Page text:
I was listening to the weather forecast on BBC Radio 4’s Today programme one morning when the expression ‘rattle the windows’ stopped me short. Seconds later I heard ‘wet and windy fare’. And, before the broadcast was over, the announcer had come up with: ‘How do I break this to you gently?’

The three minutes to eight slot now sees me nervously awaiting yet more ridiculous expressions masquerading as accessible language. In the all-singing, all-dancing BBC lurch towards universal accessibility, straightforward predictions about whether it’s going to be sunny or rainy are a thing of the past.

Within days of hearing that tsunami of nonsense, I’d added more to my list of overblown (I told you it was windy), supposed informality: ‘plume of cloud’, ‘get out and about after tea’, and even this one: ’13 to 14 degrees? No way, Jose! More like three or four’.

The culprit, more often than not, was weatherman Phil Avery. I know just what you’re trying to do, Avery, but you’ve got it wrong. Your evangelical drive towards colloquialism has nothing to do with trying to make the weather more intelligible. I suspect it has everything to do with you, as a fact-filled meteorologist, using the airwaves to self-indulgently bend our ears with your own brand of repressed lyricism. How dare you foist this obfuscating drivel – or should that be drizzle? – on us!

Then I heard younger forecasters tarting up the fact that there were going to be intermittent spells of wet weather with turns of phrase such as ‘pulses of rain’ and ‘showery regime’. And, worst of all, my temperature positively soared, threatening to reach the highest reading since records began, when the forecaster slipped in unnecessary, oleaginous, get-down-with-the-people snippets such as ‘that’s the scene for someone on the school run’.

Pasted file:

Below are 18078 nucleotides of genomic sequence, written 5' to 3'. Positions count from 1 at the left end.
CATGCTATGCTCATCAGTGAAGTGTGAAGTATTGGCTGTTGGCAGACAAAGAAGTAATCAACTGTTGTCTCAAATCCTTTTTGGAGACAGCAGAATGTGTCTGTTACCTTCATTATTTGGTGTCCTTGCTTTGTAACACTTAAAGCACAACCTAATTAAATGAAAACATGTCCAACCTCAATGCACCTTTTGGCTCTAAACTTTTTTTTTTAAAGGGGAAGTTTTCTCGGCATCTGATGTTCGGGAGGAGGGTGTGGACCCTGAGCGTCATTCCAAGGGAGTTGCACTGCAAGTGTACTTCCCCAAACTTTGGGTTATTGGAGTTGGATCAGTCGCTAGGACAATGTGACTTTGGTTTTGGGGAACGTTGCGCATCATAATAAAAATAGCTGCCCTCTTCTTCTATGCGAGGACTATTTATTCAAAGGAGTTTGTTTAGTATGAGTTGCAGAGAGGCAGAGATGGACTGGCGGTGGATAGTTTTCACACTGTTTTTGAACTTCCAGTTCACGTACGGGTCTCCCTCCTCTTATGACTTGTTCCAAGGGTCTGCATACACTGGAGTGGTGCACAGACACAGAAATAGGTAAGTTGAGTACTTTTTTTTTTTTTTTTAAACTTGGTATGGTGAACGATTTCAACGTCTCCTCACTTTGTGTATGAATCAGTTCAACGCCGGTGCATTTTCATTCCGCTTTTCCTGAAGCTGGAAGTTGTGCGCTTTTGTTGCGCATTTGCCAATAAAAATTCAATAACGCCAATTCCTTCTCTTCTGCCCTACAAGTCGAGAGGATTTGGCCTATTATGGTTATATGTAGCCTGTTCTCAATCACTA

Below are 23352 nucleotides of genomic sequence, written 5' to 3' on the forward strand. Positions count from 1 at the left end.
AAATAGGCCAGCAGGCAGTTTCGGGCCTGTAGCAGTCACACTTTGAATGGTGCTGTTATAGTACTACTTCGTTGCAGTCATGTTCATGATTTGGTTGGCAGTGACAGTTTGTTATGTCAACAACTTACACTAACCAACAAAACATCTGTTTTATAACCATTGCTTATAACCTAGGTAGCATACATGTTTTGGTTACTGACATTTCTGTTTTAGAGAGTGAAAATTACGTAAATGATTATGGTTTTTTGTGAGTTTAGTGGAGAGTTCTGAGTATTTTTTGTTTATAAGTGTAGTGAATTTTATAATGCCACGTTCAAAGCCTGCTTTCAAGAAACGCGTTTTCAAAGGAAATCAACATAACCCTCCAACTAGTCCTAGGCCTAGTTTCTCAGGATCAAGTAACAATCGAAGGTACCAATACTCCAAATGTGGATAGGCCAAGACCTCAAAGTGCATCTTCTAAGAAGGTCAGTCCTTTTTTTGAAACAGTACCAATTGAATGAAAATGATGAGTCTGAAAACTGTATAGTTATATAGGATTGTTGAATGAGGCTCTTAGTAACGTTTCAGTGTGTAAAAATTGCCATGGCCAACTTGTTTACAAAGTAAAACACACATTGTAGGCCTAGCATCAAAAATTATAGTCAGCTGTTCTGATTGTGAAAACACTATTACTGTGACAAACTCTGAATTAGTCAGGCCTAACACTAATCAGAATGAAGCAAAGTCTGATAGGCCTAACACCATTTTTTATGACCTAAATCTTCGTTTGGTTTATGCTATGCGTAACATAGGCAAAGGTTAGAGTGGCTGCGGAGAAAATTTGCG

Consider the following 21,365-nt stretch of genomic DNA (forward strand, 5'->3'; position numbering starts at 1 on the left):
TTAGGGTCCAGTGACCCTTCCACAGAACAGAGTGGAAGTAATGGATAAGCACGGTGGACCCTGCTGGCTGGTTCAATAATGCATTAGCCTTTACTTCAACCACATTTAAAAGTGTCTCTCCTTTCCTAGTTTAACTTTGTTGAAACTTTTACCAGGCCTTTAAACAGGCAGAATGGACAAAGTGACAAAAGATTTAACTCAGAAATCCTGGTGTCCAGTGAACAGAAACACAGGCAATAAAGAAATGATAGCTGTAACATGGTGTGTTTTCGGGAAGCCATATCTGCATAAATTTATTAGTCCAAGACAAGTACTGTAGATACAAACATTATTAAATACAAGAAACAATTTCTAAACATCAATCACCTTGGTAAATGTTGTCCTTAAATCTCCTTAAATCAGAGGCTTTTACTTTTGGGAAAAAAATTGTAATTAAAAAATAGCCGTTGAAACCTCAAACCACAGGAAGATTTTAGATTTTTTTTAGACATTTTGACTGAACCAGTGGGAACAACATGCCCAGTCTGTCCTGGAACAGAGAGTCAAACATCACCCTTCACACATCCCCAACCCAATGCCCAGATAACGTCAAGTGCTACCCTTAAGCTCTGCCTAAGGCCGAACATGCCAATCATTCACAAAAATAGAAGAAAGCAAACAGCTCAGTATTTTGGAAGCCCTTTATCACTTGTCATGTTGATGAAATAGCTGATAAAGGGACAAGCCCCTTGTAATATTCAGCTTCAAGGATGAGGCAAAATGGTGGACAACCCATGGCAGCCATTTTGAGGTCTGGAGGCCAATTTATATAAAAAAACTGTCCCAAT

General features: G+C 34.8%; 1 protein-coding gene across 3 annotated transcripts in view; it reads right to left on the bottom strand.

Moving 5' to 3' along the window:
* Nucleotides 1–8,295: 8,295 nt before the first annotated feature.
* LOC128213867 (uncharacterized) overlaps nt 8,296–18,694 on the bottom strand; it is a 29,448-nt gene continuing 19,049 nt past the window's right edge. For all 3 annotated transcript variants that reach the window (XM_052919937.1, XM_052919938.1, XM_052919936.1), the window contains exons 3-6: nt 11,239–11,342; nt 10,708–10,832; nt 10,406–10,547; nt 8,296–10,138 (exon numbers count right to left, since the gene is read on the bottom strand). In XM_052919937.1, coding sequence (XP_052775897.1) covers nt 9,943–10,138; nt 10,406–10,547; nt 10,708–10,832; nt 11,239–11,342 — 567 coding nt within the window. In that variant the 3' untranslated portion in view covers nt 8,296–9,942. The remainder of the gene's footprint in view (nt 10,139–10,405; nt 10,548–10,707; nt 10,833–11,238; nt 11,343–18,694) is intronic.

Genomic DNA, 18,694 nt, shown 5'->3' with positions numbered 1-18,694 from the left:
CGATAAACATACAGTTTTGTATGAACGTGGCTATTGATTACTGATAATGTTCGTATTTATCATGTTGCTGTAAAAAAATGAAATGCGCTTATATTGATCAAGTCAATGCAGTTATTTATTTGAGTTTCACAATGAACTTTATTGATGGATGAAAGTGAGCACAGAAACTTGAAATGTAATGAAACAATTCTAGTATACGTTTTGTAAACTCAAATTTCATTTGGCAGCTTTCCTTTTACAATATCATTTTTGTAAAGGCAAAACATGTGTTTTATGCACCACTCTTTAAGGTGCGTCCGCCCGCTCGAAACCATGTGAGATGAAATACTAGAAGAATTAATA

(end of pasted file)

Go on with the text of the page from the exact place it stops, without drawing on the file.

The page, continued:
It was at this juncture that I began to suspect that deep in the bowels of the Met Office, the authorities hold seminars on how to soften the impact of unpleasant weather predictions by aping the style of the proverbial, mealy-mouthed vicar – a kind of curate-climatologist.

Nor is this phenomenon just an occasional intrusion. It is incessant. I’ve also heard: ‘The wee small hours of Monday’, ‘Lovely day – wish I’d seen some of it’, and ‘Let me get you out of the door first’. This is more than a case of popularising the science of weather forecasting. This is nanny state encroachment. This weather-lite school of approachability clearly feels the need to take us by the hand and lead us gently down the path towards some kind of comfortable, warm front of comprehension.

Leave us alone! We’re British and we’re used to hearing about nasty weather. And we’re quite capable of putting up with a bitter wind thank you very much rather than be told that ‘cold air will slump down and whistle through the rigs on Friday’ or that ‘five to eight should just about cover it’. Put your woke, snowflake language on that slush pile of soggy faux-creativity and tell us what the weather is going to do.